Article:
• Retirement accounts are unchanged (401ks, Traditional IRAs, Roth IRAs, SEPS, SIMPLES, etc.)

Senate Plan is now the same.

  • 529 College Savings Plans would be enhanced. Specifically:
    • $10,000/year of tax-free distributions would be allowed from 529 college savings plans for (private) elementary and high school expenses
    • 529s could be created for unborn children

Senate Plan now allows for the tax-free distributions for private K-12 education costs, but not the 529s for unborn children (which can be really be opened anyway in the parent’s name.

  • The estate tax would be reduced and then eliminated. The exemption would be doubled for 2018 and eliminated completely in 2024. The gift tax system would be kept in place to prevent gaming the income tax system by shifting assets to those in lower tax brackets.

Senate Plan doubles current exemptions, but keeps the estate tax in place.

  • ACA (“Obamacare”) provisions remain unchanged. The Individual Mandate (requiring health insurance or paying a penalty) remains, as do the other ACA-imposed Medicare surtaxes on wages and investment income.

Senate Plan now repeals the “Individual Mandate” (the provision that requires everyone to have health insurance, or pay a penalty on their taxes), by reducing the penalty for not having insurance to $0.  

  • Some employee benefits changes. These include:
    • No more dependent care FSAs
    • No more adoption benefits
    • No more tuition reimbursement plans and no more reduced / free tuition for employees of educational institutions.
    • No more moving expense reimbursements.
    • No more pre-tax transportation plans (parking / commuting).
    • No more free gym memberships or similar amenities without including their value in taxable income.
    • 401k hardship withdrawals would still be subject to tax and penalties, but could now include employer contributions and employees would no longer be prevented from making new contributions to the plan for 6 months.
    • 401k plan loan repayments get a little easier in the case of a termination. Rather than needing to repay the loan within 90 days of termination or treating the loan as a distribution, borrowers would have the ability to repay the loan to a new retirement plan or IRA by the due date of that year’s tax return (including extensions).

Senate Plan does not contain this language except for the moving expense reimbursements.  Those would not be allowed in the Senate plan either.  There would also no longer be deductions to the employer for (1) an activity generally considered to be entertainment, amusement or recreation, (2) membership dues with respect to any club organized for business, pleasure, recreation or other social purposes, or (3) a facility or portion thereof used in connection with any of the above items.

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What’s In A Score

A few people have asked recently about how credit scores are determined, what is a good credit score, what score it required for the best rate on a mortgage, etc.  The following is an article I wrote for the PWA Newsletter back in 2008, updated for the interest rate world we live in today.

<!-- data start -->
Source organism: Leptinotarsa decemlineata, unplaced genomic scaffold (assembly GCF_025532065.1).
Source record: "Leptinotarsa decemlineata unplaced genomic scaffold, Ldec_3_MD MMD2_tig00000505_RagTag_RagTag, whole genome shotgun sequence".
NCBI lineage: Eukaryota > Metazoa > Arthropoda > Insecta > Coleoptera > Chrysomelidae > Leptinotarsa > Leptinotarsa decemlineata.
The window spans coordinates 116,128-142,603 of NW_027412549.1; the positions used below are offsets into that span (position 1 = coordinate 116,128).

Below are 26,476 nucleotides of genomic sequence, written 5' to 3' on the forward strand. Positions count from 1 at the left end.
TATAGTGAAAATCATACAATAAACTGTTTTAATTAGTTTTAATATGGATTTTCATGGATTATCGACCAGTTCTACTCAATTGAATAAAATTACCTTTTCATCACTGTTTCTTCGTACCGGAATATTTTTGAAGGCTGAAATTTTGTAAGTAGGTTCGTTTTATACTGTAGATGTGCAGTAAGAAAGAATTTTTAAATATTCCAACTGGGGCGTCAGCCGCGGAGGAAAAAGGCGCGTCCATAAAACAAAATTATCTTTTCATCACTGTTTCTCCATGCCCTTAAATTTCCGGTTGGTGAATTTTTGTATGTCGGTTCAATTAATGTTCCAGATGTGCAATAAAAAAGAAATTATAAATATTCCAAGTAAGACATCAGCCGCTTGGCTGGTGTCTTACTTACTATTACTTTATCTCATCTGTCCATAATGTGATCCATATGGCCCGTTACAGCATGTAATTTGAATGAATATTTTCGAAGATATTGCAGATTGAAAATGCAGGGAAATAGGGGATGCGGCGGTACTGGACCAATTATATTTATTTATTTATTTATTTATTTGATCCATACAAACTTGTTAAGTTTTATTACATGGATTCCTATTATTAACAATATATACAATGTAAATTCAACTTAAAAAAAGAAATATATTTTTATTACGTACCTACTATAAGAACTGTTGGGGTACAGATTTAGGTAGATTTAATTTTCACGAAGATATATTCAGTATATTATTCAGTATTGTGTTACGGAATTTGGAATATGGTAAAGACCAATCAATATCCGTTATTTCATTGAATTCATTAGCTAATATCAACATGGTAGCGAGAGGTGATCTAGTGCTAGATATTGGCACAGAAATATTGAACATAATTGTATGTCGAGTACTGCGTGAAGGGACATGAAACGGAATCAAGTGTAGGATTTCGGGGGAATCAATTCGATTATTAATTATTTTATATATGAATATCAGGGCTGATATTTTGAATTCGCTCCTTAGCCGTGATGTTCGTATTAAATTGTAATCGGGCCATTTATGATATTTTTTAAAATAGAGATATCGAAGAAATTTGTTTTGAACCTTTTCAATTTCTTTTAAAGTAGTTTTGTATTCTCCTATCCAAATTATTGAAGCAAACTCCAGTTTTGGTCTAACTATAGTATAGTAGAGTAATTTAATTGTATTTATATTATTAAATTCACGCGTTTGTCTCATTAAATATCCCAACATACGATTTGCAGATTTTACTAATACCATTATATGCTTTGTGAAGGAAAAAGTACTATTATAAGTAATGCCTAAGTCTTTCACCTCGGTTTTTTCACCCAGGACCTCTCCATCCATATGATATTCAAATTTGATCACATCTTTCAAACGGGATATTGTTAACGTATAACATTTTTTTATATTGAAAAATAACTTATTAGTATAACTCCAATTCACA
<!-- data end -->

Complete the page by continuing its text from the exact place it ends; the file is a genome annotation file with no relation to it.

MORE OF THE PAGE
Okay, so you’ve checked your credit report, made sure there are no errors and are satisfied with the result.  Now what?  Now you have to understand what your credit report is used for and how your credit score is determined.  When you apply for a credit card or a loan, the prospective lender gathers your information and attempts to determine your credit risk.  They do that by analyzing the personal data you send them, by examining your credit report, and by reviewing your credit score, AKA your FICO score.  This process ultimately decides whether you get the loan or not and the terms for which you’ll qualify.  As shown below, your credit score can have a dramatic impact on the interest rate you’re offered and will therefore impact your payments and total interest over the course of the loan.

 

Rate by Score

Based on $300k 30-year mortgage and LTV of 60-80%. As published by MyFico.com

Your FICO score is determined by a complex system that was created by the Fair Issac Company (hence the name FICO).  To our knowledge, the actual formula has never been released, but the general algorithm has, and that’s really all you need to know to improve your score.  It is based on:

  • Payment History (35%) – do you pay your bills on-time, have you ever filed bankruptcy, are you currently or have you ever been in default.
  • Amounts Owed (30%) – what portion of your available credit are you using, how big are the balances (esp. on revolving debt), how many accounts (and of what type) are active and/or have balances.
  • Length of Credit History / New Credit (25%) – time since your oldest account was opened, age of all active accounts, number of recent applications for accounts and new accounts, time since last application and new account
  • Types of Credit Used (10%) – prior and current use of different types of credit (mortgage, installment, revolving, etc.)

There are many standards of what constitutes a “good” FICO score.  Some say higher than 720, others say higher than 750, and still others say higher than 780.  Because each lender will use the information in their own way, all we really know is that the higher your score is, the better off you’ll be. The median score is around 720 and the 90th percentile score is just over 800 according to estimates published by myFico.com and bankrate.com.  To estimate your FICO score, you can use the free calculator at: http://www.bankrate.com/brm/fico/calc.asp or register for a free site like www.creditkarma.com which tracks an estimate of your score over time.  To see the real thing, when you obtain your free annual credit report from one of the reporting agencies, purchase your score from them for a nominal fee (<$10).